Introduction: Minty Tunes: Bluetooth Audio Player (w/ Rechargeable Battery)
So... I lost my iPhone headphone adapter a couple days ago... and the first thought that came to my mind was, "This is the perfect excuse to convert my headphones into wireless ones!" After a handful of wacky days and nights... Minty Tunes was born (homage to ye olde Minty Boost!). 👾
Please check out the video above☝️to see it working!
All the components managed to fit into a tiny Altoids Smalls tin, making a small but mighty bluetooth device! In fact, this little gadget is great not only for any headphones, but also speakers, car stereo (with AUX jack), and even for a PA system at say, an event/party when you don't feel like running all the way to the mixer to change your music playlist.
One last piece of back story... I've been trying to build some other bluetooth devices using Arduinos, but when it got to figuring out all the details required to incorporate rechargeable batteries, I felt a bit overwhelmed with all the options, lingo about boosters, LDOs, safety requirements to prevent explosion, etc. So this was a nice way to simplify a slice of what I've learned into a real application. If you find yourself in a similar position, I hope this tutorial can provide as a small stepping stone.
This project is great for anyone who…
- … wants to convert their audio devices to bluetooth, but is on a budget
- … wants to learn more about electronics
- … wants to learn the basics of wiring rechargeable batteries
- … wants to learn from my mistakes first!
- … is into Altoids tin projects
- … just think this idea is cool, and wants to try it out!
Let's get started!
Step 1: Setup
To build this little guy, I've structured this Instructable into 2 main categories:
- The Wiring
- The Enclosure
Heads up -- I am going to write each section as thoroughly as possible, as if for an audience of n00bs (like me!)... but definitely feel free to skip around based on your experience / goals!
Also, I always encourage prototyping first, especially before jumping right into soldering and drilling holes!
Lastly, if you are an audiophile like me, you are probably wondering about the audio quality of this thing. Well, for just a couple bucks, it's surprisingly decent! I mean, if you are using super high def mixing headphones (which I tried out), I heard a slight difference in quality... for me, I'd say about the same difference as listening to a WAV vs mp3 file. For the average listener and for average use, this device totally works.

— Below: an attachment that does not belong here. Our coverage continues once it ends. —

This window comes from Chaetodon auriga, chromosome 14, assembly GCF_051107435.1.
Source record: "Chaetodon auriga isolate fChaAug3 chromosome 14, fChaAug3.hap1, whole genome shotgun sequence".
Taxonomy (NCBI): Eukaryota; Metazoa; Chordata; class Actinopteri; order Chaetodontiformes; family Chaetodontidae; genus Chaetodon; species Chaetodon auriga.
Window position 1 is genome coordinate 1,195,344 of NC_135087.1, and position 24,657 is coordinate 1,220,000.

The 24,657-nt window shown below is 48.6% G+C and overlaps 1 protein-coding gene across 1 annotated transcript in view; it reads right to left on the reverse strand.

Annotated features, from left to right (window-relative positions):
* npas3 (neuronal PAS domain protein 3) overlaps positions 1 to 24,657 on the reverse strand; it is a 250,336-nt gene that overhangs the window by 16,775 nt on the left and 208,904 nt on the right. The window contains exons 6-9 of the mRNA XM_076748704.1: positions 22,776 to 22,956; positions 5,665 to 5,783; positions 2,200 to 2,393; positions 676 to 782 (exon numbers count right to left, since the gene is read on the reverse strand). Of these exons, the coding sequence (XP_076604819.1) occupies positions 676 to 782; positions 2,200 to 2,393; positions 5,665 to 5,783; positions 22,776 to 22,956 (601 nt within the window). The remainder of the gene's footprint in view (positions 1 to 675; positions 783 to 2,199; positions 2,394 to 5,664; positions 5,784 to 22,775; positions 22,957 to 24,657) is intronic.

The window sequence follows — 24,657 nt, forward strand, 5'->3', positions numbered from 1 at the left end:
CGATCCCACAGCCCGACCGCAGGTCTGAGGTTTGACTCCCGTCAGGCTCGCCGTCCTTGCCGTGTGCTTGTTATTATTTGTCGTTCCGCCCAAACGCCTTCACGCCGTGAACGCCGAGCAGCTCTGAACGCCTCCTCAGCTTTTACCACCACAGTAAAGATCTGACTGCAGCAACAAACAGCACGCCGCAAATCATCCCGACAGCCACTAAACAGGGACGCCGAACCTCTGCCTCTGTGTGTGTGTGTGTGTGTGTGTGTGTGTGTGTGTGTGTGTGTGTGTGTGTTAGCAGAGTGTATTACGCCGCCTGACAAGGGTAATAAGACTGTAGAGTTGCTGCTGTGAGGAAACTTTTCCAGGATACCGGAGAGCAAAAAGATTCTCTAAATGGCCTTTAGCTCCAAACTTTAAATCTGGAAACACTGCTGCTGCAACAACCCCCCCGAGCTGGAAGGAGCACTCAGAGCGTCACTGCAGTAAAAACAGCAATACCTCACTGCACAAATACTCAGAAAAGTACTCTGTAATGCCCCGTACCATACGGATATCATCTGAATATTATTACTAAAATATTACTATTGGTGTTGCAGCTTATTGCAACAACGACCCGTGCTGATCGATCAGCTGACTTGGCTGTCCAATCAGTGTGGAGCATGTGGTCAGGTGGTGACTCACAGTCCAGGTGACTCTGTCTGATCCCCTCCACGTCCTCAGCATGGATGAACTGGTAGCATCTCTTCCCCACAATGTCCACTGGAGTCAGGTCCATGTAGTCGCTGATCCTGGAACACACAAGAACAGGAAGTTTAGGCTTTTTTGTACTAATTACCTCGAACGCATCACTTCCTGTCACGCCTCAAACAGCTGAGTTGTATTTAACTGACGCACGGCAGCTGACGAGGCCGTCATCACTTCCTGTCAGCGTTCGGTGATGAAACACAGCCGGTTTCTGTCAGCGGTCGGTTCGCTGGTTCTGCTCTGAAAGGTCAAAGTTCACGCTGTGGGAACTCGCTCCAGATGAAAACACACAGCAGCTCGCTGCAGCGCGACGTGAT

I will include more details regarding the audio decoder specs, as well as battery, and charger tech details in the Appendix at the bottom.
Step 2: Stuff You Need
All the materials/tools you really need for this project are thankfully not terribly hard to find, and low-cost! I also included optional (but recommended) items that will make your life easier, and probably good to have around anyways if you are doing more of these types of projects.
I actually had all the components lying around already (mostly from other broken electronics), but I tried my best to find equivalent links for y'all. Gold Star if you can repurpose your materials as well! ⭐⭐⭐
- Bluetooth Lossless Audio Decoder
- Found another vendor, even cheaper, Wish, but couldn't tell shipping costs...
- 3.7v LiPo Battery - 200-400mAh capacity (mine was 400mAh... ripped out of a broken electronic device)
- No bigger than 3 x 4 x 0.5cm, for those using the Altoids Smalls tin as an enclosure
- Battery Charger Module TP4056 (with overcharging protection)
- On/Off SPDT Switch with mounting holes (mine was also repurposed)
- Electrical Wire 20-30 AWG, Solid Core
- Altoids Smalls Tin / Enclosure (CVS or Walgreens usually has them)
- Note: During the process of making this, I realized the Altoids tin is not not the easiest material to work with, and is limited to where you can place holes due to the hinged lid covering up half of the wall... but I just liked the novelty and challenge of it ;) A plastic or wooden enclosure is probably easier...
- Double-Sided Mounting Tape
- Electrical Tape
- Small Screws and Nuts for mounting (I used size M2, aka 2mm)
- Soldering Flux Paste
- Heat Shrink Tubing (1-3mm is ok depending on your wire size)
- Super Glue
- Hot Glue
- Foam Insulation
- 'Nother Note: I only used a seriously tiny amount. Like, a sneeze worth. I actually use it a lot for other projects, but if you are looking to buy materials solely for this one, I'm sure you can find an alternative
Step 3: The Wiring
I'm starting off with the Wiring first because this will be pretty standard, whereas there may be some variations to the enclosure method depending on if you choose to use the Altoids Smalls tin or not.
For the circuitry, thankfully it's fairly simplistic. Still, I made my own basic visual diagram to make it easier to read than a hardcore schematic. Please take a look at it, as it provides a clearer map to the wiring strategy - better than I could do in writing. For seasoned solderers, maybe that is all you need and can skip to the next section!
- The Actual Process will probably require some back and forth between soldering a bit at a time, and then fitting everything into the enclosure. This section is meant to serve more as an overview of the wiring, and you can use it for prototyping as well. In general:
- Solder the wires after determining where all the components are placed and prepped, and before you mount.
- [Sort of] Optional Wiring - The blue and black - - - - - dotted lines are so that you can use a single Micro USB port (the one on the audio decoder) for both powering the decoder during use, AND charging the battery simultaneously. It does require super careful soldering of the blue wire to the decoder's USB terminal that carries the 5V power... because that terminal is pretty much the size of a baby eyelash. However, I will add some tips below for that.